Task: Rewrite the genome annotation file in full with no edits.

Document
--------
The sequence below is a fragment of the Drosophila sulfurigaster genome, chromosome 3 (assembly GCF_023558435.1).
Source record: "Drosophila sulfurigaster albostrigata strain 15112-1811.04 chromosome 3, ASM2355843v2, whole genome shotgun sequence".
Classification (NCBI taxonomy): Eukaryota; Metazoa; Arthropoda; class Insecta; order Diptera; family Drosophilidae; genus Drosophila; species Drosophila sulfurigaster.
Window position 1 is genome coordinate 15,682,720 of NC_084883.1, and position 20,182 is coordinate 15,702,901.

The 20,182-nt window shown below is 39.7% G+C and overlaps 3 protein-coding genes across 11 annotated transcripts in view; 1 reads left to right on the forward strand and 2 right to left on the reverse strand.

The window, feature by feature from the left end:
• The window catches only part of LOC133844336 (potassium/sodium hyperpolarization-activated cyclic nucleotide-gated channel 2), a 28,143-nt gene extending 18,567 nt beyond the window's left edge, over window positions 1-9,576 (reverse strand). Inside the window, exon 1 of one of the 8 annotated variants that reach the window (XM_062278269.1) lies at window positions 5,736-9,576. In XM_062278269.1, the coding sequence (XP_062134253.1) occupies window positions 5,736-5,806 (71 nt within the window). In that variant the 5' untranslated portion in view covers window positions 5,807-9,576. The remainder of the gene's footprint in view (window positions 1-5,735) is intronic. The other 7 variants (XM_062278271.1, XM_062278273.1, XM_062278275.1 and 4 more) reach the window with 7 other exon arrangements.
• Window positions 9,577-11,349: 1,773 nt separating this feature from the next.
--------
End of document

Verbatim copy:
The sequence below is a fragment of the Drosophila sulfurigaster genome, chromosome 3 (assembly GCF_023558435.1).
Source record: "Drosophila sulfurigaster albostrigata strain 15112-1811.04 chromosome 3, ASM2355843v2, whole genome shotgun sequence".
Classification (NCBI taxonomy): Eukaryota; Metazoa; Arthropoda; class Insecta; order Diptera; family Drosophilidae; genus Drosophila; species Drosophila sulfurigaster.
Window position 1 is genome coordinate 15,682,720 of NC_084883.1, and position 20,182 is coordinate 15,702,901.

The 20,182-nt window shown below is 39.7% G+C and overlaps 3 protein-coding genes across 11 annotated transcripts in view; 1 reads left to right on the forward strand and 2 right to left on the reverse strand.

The window, feature by feature from the left end:
• The window catches only part of LOC133844336 (potassium/sodium hyperpolarization-activated cyclic nucleotide-gated channel 2), a 28,143-nt gene extending 18,567 nt beyond the window's left edge, over window positions 1-9,576 (reverse strand). Inside the window, exon 1 of one of the 8 annotated variants that reach the window (XM_062278269.1) lies at window positions 5,736-9,576. In XM_062278269.1, the coding sequence (XP_062134253.1) occupies window positions 5,736-5,806 (71 nt within the window). In that variant the 5' untranslated portion in view covers window positions 5,807-9,576. The remainder of the gene's footprint in view (window positions 1-5,735) is intronic. The other 7 variants (XM_062278271.1, XM_062278273.1, XM_062278275.1 and 4 more) reach the window with 7 other exon arrangements.
• Window positions 9,577-11,349: 1,773 nt separating this feature from the next.